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Dr Fiona Houston on transmission of prion diseases

Prion diseases in animals and people, blood transfusions, commonalities with Alzheimer’s and Parkinson’s and her love for gardening.

Dr Fiona Houston

Dr Fiona Houston is a Group Leader at The Roslin Institute, doing research on prion diseases – rare progressive neurodegenerative disorders that affect both humans and animals. In this interview, she tells Science Communication Intern Maggie Szymanska about her work.

Could you describe your work in a nutshell?

My current research focuses on prion research in animals. A well-known prion disease is BSE, or so-called mad cow disease. It has been shown that the human form of BSE (variant Creutzfeldt-Jakob disease – vCJD) can be transmitted through blood transfusions. A big focus of my work for over ten years has been using sheep as a model to study transmission of prion diseases by blood transfusion. We study this in sheep because they are of similar size to humans, allowing us to collect large volumes of blood and prepare it in the same way as is done with humans.

The focus now is to develop diagnostic tests for these diseases, as there currently isn’t a good blood-based test for these diseases in humans or animals. We are using the big bank of blood samples we have collected during the transfusion studies to find out which tests are best at detecting infected animals.

I am also currently interested in chronic wasting disease (CWD), a prion disease in deer, which has recently appeared in Norway. There is concern it might spread to the UK, and we are investigating how susceptible the UK deer population might be to this disease.

How did you become interested in this field of research?

I trained and worked as a vet, and I then did a PhD in immunology. When I finished my PhD, the first vCJD were being recognised in humans and that obviously caused a huge amount of public concern. There was an urgent need for research to understand the risks to animal and human health. I decided this was the route I wanted to take, and took up the opportunity to lead a new research group working on BSE and scrapie in sheep.

Where do you see the future of your research?

I think there are still a lot of unresolved issues within the prion disease field. Although BSE has been controlled and the number of cases of variant CJD has declined, there is always the potential of them coming back.  For instance, the outbreak of CWD in Norway was completely unexpected and we still don’t have an explanation for why it occurred. So, it’s important to keep looking at these diseases and understand the factors involved in their emergence and persistence.

In terms of my own research, I think there are common features between these diseases and other neurodegenerative diseases such as Alzheimer’s and Parkinson’s disease. There is quite a lot of interest now in looking at large animal models for these diseases. As sheep live longer and have more complex brains than mice, they may be a better model to study diseases of aging. Some of the sheep in our projects are quite old, so we can look into MRI imaging and pathological changes in the brains of these sheep and compare them to elderly humans.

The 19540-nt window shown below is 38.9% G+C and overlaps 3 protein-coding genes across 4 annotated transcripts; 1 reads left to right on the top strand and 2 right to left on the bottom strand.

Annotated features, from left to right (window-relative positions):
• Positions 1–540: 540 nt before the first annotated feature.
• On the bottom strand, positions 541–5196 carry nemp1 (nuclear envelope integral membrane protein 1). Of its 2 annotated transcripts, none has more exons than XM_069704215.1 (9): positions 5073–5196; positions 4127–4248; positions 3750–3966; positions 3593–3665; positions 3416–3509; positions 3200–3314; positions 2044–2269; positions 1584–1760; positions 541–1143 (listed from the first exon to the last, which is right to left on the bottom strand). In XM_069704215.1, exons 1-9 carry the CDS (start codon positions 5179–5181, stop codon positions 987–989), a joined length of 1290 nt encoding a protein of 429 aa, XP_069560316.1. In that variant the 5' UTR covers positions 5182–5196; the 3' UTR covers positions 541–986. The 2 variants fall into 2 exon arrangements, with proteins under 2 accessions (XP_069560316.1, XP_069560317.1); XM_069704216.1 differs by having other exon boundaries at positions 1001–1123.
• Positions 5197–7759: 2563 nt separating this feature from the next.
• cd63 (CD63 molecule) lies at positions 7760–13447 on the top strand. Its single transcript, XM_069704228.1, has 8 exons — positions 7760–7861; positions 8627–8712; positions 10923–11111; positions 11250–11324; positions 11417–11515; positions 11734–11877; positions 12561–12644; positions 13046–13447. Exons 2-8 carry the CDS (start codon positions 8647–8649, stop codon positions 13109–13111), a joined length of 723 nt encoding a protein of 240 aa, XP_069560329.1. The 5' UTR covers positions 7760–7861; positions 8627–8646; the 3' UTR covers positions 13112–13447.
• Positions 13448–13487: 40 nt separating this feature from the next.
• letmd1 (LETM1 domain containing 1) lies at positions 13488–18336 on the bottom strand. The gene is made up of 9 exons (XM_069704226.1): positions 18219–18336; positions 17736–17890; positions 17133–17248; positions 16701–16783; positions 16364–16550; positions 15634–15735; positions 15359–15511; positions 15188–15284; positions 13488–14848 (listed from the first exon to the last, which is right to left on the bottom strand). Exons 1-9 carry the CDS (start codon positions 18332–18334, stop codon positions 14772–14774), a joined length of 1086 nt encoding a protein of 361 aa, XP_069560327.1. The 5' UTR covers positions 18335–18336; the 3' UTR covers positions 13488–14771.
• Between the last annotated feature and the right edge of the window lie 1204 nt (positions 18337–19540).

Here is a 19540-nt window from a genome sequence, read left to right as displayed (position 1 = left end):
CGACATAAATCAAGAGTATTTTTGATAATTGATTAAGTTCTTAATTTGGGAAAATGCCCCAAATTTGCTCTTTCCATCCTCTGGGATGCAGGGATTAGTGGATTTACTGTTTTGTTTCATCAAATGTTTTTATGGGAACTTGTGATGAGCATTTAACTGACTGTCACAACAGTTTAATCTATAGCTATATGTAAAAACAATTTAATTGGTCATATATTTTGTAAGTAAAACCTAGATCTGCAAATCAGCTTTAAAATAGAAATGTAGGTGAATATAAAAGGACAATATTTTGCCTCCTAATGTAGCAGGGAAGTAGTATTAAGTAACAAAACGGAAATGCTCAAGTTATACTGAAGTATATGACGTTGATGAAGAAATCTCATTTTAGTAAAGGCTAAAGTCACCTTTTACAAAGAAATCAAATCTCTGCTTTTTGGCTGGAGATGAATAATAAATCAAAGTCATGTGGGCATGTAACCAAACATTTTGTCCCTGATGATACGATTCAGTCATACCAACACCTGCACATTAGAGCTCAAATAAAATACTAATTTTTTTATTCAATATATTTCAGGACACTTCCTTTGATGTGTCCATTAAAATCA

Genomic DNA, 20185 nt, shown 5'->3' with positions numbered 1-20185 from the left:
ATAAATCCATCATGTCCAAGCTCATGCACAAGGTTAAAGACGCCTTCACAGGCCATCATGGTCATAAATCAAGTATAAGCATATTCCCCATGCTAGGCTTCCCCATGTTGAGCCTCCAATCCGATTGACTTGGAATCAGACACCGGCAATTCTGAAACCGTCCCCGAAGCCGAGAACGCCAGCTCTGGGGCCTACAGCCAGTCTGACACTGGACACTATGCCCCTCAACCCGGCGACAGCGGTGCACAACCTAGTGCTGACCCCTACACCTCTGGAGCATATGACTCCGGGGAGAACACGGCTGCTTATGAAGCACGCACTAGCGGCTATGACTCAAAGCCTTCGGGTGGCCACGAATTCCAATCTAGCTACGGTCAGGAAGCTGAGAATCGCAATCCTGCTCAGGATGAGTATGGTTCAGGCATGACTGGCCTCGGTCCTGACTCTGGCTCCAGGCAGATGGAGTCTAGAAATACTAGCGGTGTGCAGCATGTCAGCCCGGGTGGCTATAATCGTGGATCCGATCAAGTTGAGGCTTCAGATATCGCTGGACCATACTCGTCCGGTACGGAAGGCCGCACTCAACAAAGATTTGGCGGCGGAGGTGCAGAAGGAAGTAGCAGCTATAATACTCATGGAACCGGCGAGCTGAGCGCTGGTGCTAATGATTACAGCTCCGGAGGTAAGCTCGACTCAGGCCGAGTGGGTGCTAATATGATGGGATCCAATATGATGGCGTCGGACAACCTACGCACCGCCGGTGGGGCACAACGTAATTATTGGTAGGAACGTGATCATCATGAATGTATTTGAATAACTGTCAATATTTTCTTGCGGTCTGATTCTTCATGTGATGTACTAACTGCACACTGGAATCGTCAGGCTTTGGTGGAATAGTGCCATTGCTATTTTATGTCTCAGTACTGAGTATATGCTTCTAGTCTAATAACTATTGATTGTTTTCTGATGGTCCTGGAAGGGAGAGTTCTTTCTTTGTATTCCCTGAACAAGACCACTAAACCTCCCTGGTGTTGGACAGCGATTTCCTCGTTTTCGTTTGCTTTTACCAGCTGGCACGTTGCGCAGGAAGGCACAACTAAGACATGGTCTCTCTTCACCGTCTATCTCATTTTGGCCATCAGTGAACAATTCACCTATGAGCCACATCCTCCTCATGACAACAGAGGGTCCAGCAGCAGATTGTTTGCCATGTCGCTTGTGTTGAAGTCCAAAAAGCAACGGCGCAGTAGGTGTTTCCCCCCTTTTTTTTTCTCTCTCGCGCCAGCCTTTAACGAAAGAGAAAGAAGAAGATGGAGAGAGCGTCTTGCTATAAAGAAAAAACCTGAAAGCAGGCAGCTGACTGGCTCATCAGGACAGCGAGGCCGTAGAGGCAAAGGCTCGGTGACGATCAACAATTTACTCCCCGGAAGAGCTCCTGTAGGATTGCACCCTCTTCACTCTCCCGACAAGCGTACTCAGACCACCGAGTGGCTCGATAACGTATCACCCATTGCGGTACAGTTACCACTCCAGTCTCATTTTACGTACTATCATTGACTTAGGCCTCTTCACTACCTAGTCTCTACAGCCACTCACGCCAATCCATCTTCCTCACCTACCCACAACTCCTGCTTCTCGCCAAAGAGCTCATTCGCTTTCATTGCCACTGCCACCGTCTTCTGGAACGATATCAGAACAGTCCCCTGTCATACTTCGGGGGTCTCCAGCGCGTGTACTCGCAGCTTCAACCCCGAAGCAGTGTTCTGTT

Do you have a favourite project from your time here?

I’ve been involved in a lot of studies but my favourite one was the blood transfusion work I mentioned earlier. The first experiment was started in 1998 and back then, nobody thought blood was infectious. I remember setting up the blood transfusion experiments at the time and thinking it would be a completely negative result. To everyone’s surprise, including our own, we showed for the first time that a sheep developed  prion disease as a result of blood transfusion. At the time, nobody believed it, people thought that we had messed up the experiment or there was contamination.

Luckily, as time went on, more and more research confirmed our findings, and it changed the way people thought about the risks to humans. Making that link with human health was really eye opening.

What are the main challenges of your research?

When you do large scale scientific projects, the experiments may sound easy when you explain them, but actually doing them, organizing all the necessary aspects and ensuring it works is very challenging.

And finally, if you weren’t a scientist, what would you be?

I would like to be a farmer. I love animals, but I also love gardening, especially growing vegetables and learning new ways to cook with them. I often think that would be the route I’d go down if I wasn’t in science.

Related links

Comment on BSE case in Aberdeenshire

Video: Prions - ninja pathogens and immune system hijackers

Prions Matter